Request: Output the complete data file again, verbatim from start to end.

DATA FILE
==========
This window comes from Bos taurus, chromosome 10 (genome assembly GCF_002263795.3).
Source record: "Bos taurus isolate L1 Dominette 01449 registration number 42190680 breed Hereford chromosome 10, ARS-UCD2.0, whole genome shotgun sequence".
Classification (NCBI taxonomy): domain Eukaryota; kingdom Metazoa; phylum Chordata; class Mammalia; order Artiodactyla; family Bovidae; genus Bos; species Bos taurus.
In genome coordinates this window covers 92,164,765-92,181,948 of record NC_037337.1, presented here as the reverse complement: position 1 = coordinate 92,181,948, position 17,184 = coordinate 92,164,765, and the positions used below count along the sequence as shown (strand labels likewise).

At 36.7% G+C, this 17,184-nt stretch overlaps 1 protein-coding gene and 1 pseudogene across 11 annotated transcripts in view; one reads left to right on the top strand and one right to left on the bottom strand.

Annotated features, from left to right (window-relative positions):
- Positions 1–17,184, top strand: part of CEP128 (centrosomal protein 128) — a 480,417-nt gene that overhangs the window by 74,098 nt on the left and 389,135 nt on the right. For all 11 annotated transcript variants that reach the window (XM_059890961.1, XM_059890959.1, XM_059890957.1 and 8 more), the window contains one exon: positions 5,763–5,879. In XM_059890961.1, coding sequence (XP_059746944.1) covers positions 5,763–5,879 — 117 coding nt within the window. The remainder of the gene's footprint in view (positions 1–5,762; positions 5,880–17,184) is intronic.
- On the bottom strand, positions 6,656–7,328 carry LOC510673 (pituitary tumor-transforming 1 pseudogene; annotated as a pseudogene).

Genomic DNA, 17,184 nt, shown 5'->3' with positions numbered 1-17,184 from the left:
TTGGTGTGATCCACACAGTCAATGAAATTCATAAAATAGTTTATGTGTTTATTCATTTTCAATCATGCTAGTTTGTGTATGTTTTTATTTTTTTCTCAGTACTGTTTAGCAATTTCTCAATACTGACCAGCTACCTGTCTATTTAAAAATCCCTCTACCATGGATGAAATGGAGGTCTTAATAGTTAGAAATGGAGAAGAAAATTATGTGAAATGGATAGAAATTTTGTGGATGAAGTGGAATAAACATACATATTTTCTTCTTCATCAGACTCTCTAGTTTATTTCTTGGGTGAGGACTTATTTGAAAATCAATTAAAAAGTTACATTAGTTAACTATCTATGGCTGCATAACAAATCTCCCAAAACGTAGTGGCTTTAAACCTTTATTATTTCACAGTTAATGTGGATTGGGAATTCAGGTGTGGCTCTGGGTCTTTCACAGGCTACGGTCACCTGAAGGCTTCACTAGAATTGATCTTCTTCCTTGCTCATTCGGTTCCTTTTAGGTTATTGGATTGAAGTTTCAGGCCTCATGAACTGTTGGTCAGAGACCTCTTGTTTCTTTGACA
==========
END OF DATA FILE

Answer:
This window comes from Bos taurus, chromosome 10 (genome assembly GCF_002263795.3).
Source record: "Bos taurus isolate L1 Dominette 01449 registration number 42190680 breed Hereford chromosome 10, ARS-UCD2.0, whole genome shotgun sequence".
Classification (NCBI taxonomy): domain Eukaryota; kingdom Metazoa; phylum Chordata; class Mammalia; order Artiodactyla; family Bovidae; genus Bos; species Bos taurus.
In genome coordinates this window covers 92,164,765-92,181,948 of record NC_037337.1, presented here as the reverse complement: position 1 = coordinate 92,181,948, position 17,184 = coordinate 92,164,765, and the positions used below count along the sequence as shown (strand labels likewise).

At 36.7% G+C, this 17,184-nt stretch overlaps 1 protein-coding gene and 1 pseudogene across 11 annotated transcripts in view; one reads left to right on the top strand and one right to left on the bottom strand.

Annotated features, from left to right (window-relative positions):
- Positions 1–17,184, top strand: part of CEP128 (centrosomal protein 128) — a 480,417-nt gene that overhangs the window by 74,098 nt on the left and 389,135 nt on the right. For all 11 annotated transcript variants that reach the window (XM_059890961.1, XM_059890959.1, XM_059890957.1 and 8 more), the window contains one exon: positions 5,763–5,879. In XM_059890961.1, coding sequence (XP_059746944.1) covers positions 5,763–5,879 — 117 coding nt within the window. The remainder of the gene's footprint in view (positions 1–5,762; positions 5,880–17,184) is intronic.
- On the bottom strand, positions 6,656–7,328 carry LOC510673 (pituitary tumor-transforming 1 pseudogene; annotated as a pseudogene).

Genomic DNA, 17,184 nt, shown 5'->3' with positions numbered 1-17,184 from the left:
TTGGTGTGATCCACACAGTCAATGAAATTCATAAAATAGTTTATGTGTTTATTCATTTTCAATCATGCTAGTTTGTGTATGTTTTTATTTTTTTCTCAGTACTGTTTAGCAATTTCTCAATACTGACCAGCTACCTGTCTATTTAAAAATCCCTCTACCATGGATGAAATGGAGGTCTTAATAGTTAGAAATGGAGAAGAAAATTATGTGAAATGGATAGAAATTTTGTGGATGAAGTGGAATAAACATACATATTTTCTTCTTCATCAGACTCTCTAGTTTATTTCTTGGGTGAGGACTTATTTGAAAATCAATTAAAAAGTTACATTAGTTAACTATCTATGGCTGCATAACAAATCTCCCAAAACGTAGTGGCTTTAAACCTTTATTATTTCACAGTTAATGTGGATTGGGAATTCAGGTGTGGCTCTGGGTCTTTCACAGGCTACGGTCACCTGAAGGCTTCACTAGAATTGATCTTCTTCCTTGCTCATTCGGTTCCTTTTAGGTTATTGGATTGAAGTTTCAGGCCTCATGAACTGTTGGTCAGAGACCTCTTGTTTCTTTGACA